Adam Nawalka (Poland)
Nawalka made his debut in midfield for Poland aged 19. A year later, he played five matches at the 1978 World Cup, as Poland finished in fifth place. Nawalka’s international career was prematurely curtailed by injury, but he returned to the Poland national team 30 years later, initially as an assistant from 2007-08 and since 2012 as head coach
Ivica Olic (Croatia)
Olic appeared at three World Cups – in 2002, 2006 and 2014 – and scored two goals at the tournament overall, the second coming 12 years after the first. The former striker brought the curtain down on his playing days in June 2017 and by October he had accepted an offer to join newly-appointed Zlatko Dalic’s coaching team that will guide Croatia’s campaign in Russia.
Oscar Ramirez (Costa Rica)
Ramirez was part of Costa Rica’s team in their debut appearance at the 1990 World Cup in Italy, playing in all four of his country’s matches at the tournament. The former midfielder began his coaching career in 2002 and since then has spent it entirely in his home country. He took over the national team in 2015 and successfully guided them to the 2018 World Cup in Russia.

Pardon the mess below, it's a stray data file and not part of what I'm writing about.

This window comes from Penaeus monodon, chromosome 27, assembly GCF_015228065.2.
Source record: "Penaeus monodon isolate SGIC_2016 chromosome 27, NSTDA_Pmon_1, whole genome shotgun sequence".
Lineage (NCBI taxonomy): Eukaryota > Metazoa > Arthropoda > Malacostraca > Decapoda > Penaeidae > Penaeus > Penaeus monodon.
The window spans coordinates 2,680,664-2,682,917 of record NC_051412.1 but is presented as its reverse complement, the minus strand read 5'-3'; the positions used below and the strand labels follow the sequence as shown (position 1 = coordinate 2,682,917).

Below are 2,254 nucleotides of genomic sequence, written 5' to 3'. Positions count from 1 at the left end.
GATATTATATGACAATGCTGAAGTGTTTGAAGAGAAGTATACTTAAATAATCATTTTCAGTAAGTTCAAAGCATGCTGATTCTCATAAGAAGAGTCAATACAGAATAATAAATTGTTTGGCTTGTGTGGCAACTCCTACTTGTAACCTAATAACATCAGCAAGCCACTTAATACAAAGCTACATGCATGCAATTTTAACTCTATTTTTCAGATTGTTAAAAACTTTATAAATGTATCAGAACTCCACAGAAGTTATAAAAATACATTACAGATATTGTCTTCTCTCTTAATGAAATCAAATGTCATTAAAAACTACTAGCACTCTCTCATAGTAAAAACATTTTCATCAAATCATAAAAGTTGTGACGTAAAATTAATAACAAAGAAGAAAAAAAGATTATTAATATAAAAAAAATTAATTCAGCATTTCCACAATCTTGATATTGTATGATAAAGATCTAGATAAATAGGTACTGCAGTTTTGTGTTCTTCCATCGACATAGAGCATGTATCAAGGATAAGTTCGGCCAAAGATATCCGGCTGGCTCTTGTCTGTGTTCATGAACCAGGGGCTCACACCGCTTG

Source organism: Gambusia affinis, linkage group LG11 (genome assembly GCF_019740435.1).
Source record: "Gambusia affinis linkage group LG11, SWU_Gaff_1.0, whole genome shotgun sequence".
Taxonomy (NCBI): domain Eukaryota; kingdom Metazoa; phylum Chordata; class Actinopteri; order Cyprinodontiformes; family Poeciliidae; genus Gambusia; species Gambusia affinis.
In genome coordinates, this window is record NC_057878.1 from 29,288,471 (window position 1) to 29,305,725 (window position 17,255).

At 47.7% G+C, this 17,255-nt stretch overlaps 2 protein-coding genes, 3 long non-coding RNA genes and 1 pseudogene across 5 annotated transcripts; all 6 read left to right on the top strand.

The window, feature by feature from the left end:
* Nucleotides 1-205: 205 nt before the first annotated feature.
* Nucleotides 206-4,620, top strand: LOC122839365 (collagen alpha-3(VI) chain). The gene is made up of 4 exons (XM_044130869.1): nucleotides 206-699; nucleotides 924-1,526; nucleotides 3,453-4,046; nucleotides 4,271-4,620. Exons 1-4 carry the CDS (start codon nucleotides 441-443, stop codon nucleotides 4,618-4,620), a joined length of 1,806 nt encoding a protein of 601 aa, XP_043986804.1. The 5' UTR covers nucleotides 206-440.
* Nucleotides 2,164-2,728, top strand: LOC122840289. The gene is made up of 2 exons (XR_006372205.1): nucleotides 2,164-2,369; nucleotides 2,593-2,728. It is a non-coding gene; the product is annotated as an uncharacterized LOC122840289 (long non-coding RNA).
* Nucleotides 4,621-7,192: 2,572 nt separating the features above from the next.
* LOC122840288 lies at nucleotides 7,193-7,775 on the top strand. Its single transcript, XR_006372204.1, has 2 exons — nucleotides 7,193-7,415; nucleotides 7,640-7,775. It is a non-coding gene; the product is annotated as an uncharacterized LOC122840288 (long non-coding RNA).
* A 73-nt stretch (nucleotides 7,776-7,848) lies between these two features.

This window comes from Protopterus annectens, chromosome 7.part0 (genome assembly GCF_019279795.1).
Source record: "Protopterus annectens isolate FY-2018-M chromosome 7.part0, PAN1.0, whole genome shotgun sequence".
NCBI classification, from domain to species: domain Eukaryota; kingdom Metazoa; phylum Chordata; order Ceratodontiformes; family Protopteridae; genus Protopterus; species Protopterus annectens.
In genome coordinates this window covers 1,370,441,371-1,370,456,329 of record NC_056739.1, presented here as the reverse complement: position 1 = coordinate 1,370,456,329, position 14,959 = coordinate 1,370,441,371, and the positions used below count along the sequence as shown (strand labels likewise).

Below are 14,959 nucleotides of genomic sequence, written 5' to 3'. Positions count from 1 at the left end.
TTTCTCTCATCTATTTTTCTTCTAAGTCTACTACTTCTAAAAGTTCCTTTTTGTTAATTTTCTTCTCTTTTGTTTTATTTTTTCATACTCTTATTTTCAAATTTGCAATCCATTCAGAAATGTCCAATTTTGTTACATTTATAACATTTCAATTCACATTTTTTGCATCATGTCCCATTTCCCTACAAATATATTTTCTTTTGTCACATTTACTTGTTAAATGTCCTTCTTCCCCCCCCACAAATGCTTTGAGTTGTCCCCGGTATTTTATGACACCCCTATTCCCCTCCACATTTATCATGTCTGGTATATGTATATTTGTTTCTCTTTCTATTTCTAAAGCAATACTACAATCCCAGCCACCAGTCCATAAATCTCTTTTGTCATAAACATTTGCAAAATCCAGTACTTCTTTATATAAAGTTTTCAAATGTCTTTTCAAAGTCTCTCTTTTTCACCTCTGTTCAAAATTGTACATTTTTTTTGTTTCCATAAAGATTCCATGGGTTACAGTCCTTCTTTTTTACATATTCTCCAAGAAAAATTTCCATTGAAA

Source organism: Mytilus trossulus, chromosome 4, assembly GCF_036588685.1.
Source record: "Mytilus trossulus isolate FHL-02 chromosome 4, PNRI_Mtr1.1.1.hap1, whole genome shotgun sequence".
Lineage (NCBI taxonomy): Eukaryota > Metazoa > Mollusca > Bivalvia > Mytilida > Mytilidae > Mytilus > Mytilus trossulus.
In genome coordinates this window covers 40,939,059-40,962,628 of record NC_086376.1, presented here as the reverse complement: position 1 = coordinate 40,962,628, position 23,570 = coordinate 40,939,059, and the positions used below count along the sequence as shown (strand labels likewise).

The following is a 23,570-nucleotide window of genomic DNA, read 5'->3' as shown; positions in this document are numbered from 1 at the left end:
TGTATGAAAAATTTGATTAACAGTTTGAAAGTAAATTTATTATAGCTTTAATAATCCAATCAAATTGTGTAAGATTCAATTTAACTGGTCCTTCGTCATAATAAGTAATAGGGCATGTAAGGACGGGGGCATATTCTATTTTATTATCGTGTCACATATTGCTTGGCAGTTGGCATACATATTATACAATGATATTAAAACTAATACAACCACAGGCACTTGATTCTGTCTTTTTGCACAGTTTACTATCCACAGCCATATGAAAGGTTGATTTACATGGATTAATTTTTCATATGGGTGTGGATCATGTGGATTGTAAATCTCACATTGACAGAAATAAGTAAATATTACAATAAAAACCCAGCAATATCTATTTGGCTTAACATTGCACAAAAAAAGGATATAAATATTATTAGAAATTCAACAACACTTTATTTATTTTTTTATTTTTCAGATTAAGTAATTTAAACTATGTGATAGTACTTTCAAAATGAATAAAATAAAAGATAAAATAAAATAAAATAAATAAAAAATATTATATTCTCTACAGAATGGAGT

Gareth Southgate (England)
One of the most well-known English defenders of the late 1990s and early 2000s, Southgate played three matches at the 1998 World Cup and was named in the squad for 2002 but did not feature. He ended his playing career at Middlesbrough before immediately moving into the manager’s role at that club. After learning his craft coaching England’s youth teams, he took charge of his first senior game on an interim basis following Sam Allardyce’s departure. Southgate then made a good impression during the World Cup qualifiers and was offered the job permanently after four games in charge.